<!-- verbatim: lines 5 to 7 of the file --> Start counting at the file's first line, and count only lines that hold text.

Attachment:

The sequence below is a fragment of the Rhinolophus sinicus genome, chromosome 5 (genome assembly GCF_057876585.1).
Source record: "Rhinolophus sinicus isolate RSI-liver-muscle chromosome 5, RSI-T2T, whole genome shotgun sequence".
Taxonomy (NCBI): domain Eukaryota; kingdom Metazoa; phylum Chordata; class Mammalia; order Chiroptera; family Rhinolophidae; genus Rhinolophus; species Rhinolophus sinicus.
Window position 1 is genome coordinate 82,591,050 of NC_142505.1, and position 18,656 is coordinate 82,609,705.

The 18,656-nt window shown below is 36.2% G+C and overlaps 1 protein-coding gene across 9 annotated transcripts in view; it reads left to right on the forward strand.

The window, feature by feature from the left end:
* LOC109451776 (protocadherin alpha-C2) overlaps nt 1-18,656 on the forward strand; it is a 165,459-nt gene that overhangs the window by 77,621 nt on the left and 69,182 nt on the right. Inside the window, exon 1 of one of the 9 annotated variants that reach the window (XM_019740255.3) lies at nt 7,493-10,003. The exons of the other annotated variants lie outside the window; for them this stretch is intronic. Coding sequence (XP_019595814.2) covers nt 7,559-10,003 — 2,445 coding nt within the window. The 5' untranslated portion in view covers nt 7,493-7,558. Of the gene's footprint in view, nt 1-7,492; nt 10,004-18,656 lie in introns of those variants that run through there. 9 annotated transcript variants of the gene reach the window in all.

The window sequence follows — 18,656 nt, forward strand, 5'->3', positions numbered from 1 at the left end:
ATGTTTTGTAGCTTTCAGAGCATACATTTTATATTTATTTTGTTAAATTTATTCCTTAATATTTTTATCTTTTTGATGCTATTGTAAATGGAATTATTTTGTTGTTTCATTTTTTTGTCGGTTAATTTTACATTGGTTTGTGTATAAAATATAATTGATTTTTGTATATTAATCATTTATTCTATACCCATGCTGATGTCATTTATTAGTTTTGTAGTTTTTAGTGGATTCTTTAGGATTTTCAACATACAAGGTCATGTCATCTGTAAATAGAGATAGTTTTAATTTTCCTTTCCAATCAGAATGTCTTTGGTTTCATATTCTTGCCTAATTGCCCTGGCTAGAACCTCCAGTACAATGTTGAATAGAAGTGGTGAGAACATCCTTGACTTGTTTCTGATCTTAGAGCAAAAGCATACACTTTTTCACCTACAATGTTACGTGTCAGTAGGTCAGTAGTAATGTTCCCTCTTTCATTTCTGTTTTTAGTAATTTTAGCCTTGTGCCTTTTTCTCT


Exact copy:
The 18,656-nt window shown below is 36.2% G+C and overlaps 1 protein-coding gene across 9 annotated transcripts in view; it reads left to right on the forward strand.

The window, feature by feature from the left end:
* LOC109451776 (protocadherin alpha-C2) overlaps nt 1-18,656 on the forward strand; it is a 165,459-nt gene that overhangs the window by 77,621 nt on the left and 69,182 nt on the right. Inside the window, exon 1 of one of the 9 annotated variants that reach the window (XM_019740255.3) lies at nt 7,493-10,003. The exons of the other annotated variants lie outside the window; for them this stretch is intronic. Coding sequence (XP_019595814.2) covers nt 7,559-10,003 — 2,445 coding nt within the window. The 5' untranslated portion in view covers nt 7,493-7,558. Of the gene's footprint in view, nt 1-7,492; nt 10,004-18,656 lie in introns of those variants that run through there. 9 annotated transcript variants of the gene reach the window in all.